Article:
Image for Black Friday: seven things to do instead of buying stuff

Black Friday: seven things to do instead of buying stuff

As research reveals that most Black Friday ‘deals’ are bogus, here are seven things you can do as a rebuff to rampant consumerism

As research reveals that most Black Friday ‘deals’ are bogus, here are seven things you can do as a rebuff to rampant consumerism

Black Friday is nearly upon us which means bargains galore, right? Er, no. Analysis by the consumer group Which? has revealed that most deals offered on Black Friday are bogus. 

Which? analysed 200 Black Friday offers last year at seven major retailers, including Amazon, Argos, Currys and John Lewis. It looked at their prices every day for a year and found that 98 per cent were cheaper or the same price at other times compared to Black Friday.

Nevertheless, Black Friday and Cyber Monday are among the busiest retail days of the year. Footage is rife of people scrapping over (supposedly) discounted flatscreens on shop floors. If it all makes you feel a little queasy, here are seven things you can do in quiet protest.  

Black Friday
1. Actively buy nothing

The flip side of Black Friday is Buy Nothing Day, an international rebuff against consumerism. It all began in Vancouver, Canada, in 1992 when the artist Ted Dave decided we needed a day for society to examine the issue of overconsumption. It’s since caught on in the UK, Sweden and beyond. 

Image: David Lezcano

Activism
2. Get something repaired

A needle and thread is all you need to take a stand against throwaway culture. Upcycle your ripped jeans with a few stitches (in time). Alternatively use some Sugru mouldable glue to repair a broken USB charger or a hole in your wellies. You could even take your broken electronics to one of the many repair cafes or fixing factories that are opening across the UK and beyond. There, experts can help you fix anything from computers to bicycles. Most offer repairs for free or a pay-what-you-can-afford basis. 

Image: John Anvik

Black Friday
3. Switch off

The digital world is engineered to tempt us to part with our cash, especially on Black Friday. Hide from it all by curbing your phone use. Who knows, it might even lead to a permanent shift in behaviour.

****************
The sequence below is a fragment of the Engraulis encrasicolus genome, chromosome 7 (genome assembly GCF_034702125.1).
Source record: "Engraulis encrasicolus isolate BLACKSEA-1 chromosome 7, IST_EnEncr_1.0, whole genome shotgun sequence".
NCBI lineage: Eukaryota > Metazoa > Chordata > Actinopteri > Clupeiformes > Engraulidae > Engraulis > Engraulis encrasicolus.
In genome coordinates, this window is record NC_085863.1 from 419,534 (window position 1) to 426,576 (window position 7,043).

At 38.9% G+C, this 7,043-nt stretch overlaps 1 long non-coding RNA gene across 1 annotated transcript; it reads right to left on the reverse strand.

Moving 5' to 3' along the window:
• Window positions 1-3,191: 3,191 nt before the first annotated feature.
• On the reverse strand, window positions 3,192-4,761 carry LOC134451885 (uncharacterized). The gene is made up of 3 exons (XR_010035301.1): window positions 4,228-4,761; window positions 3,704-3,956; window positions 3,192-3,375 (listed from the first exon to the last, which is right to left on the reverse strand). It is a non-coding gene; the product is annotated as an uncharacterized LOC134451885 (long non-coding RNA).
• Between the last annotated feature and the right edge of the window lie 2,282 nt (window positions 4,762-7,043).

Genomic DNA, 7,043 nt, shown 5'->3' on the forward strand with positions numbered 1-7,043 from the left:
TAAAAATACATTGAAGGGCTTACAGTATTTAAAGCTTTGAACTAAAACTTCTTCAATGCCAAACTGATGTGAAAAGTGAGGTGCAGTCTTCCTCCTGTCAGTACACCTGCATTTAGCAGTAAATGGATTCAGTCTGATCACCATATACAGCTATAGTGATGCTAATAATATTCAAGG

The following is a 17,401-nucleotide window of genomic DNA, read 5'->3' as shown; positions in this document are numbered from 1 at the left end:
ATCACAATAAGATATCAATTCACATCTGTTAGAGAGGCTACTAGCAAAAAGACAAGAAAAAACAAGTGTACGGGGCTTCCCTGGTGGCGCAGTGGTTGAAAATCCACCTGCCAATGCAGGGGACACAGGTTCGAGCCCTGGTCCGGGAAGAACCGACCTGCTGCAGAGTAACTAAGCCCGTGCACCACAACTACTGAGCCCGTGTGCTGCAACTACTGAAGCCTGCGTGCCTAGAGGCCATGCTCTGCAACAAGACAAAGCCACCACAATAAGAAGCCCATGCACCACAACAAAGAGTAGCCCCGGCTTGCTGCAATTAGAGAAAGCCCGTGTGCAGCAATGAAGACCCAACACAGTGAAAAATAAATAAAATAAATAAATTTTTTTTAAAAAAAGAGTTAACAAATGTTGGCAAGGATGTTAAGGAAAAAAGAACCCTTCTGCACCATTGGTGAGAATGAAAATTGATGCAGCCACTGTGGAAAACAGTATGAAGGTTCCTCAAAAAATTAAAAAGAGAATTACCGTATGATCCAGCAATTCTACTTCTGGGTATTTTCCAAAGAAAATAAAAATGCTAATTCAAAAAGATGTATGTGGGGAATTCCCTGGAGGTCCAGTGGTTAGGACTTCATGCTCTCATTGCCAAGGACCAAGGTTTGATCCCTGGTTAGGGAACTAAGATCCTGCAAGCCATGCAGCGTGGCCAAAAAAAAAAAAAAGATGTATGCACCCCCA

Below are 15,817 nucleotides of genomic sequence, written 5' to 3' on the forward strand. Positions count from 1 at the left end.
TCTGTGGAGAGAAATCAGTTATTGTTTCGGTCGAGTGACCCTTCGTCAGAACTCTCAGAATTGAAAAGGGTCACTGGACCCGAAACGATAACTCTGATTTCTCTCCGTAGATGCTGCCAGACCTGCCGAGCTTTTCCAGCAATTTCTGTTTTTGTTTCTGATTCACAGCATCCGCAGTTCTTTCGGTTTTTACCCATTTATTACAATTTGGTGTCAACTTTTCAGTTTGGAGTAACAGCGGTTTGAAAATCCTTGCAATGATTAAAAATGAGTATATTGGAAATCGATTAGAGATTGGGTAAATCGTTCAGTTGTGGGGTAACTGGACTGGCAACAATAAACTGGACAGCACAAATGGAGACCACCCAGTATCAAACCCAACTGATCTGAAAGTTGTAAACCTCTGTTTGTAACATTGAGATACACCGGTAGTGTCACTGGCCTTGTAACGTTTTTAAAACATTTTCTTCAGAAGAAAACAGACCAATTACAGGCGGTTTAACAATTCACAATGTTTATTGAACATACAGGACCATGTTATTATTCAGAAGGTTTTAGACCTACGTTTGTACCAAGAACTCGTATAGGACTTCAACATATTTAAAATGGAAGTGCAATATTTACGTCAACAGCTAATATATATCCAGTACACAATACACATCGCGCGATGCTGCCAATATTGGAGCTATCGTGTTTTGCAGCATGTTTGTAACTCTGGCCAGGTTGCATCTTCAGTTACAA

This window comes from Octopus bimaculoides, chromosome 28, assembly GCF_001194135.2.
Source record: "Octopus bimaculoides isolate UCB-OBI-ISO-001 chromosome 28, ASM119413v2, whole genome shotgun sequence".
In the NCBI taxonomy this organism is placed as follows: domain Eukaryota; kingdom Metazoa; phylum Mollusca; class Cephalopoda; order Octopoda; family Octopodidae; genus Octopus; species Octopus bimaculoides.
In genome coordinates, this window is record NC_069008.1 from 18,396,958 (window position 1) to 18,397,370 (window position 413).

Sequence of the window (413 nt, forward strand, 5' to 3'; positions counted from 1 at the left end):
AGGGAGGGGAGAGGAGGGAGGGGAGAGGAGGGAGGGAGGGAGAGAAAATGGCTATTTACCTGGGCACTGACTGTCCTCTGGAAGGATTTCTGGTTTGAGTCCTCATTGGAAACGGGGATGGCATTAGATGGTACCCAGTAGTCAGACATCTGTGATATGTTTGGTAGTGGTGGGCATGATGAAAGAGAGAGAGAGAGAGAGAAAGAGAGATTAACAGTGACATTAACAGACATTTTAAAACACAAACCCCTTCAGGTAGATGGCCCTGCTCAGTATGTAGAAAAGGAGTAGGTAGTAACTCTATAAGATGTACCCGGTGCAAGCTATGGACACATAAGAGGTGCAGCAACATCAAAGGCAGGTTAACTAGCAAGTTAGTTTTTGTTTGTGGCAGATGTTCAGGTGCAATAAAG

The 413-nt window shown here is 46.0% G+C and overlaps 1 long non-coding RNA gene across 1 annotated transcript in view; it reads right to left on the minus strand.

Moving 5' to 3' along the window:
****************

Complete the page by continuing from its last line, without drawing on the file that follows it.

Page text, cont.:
Image: Kelly Sikkema

Black Friday
4. Plant some bulbs for spring

The antithesis of instant gratification, burying bulbs in the soil now will mean you have some beautiful blooms when winter has passed. Black Friday is coincidentally around the best time to plant tulips. 

Image: Wai Siew

Black Friday
5. Give old items away

Clutter. We all accumulate it. Whether it’s clothes, toys or books we aren’t going to read again. Rather than leaving them to gather dust or feed moths in your wardrobe, why not bundle them into a bag and drop them off at your nearest charity shop? 

Image: Susan Holt Simpson

Cost of living
6. Swap stuff

A clothes swap in a south London boozer is helping people refresh their wardrobes for nothing, while challenging the throwaway culture promoted by fast fashion. Waverley Garms – a play on the host pub’s name, Waverley Arms – is one of many such events that have been started during the cost of living crisis. It was launched by Nunhead resident Cat Lewis. “We get a real range of people coming along,” she told Positive News. Can’t find one locally? Then set one up yourself. 

Image: Dan Gold

Black Friday
7. And if you have to buy something…

Buy some brassicas. Huh? It’s a cabbage. An unseasonably warm autumn in the UK has led to a glut of these vegetables, far more than would ordinarily be bought this time of the year. Buy a load to save them from spoiling, and make some kimchi or sauerkraut, which could help support your immune system this winter.

Image: Micah Tindell
Main image: Adolfo Felix

Related articles

Give a Positive News magazine gift subscription this Christmas

Each issue features informative, inspiring articles about what’s going right in the world, brought together in a beautifully designed and certified carbon neutral magazine.

Just £30 (UK)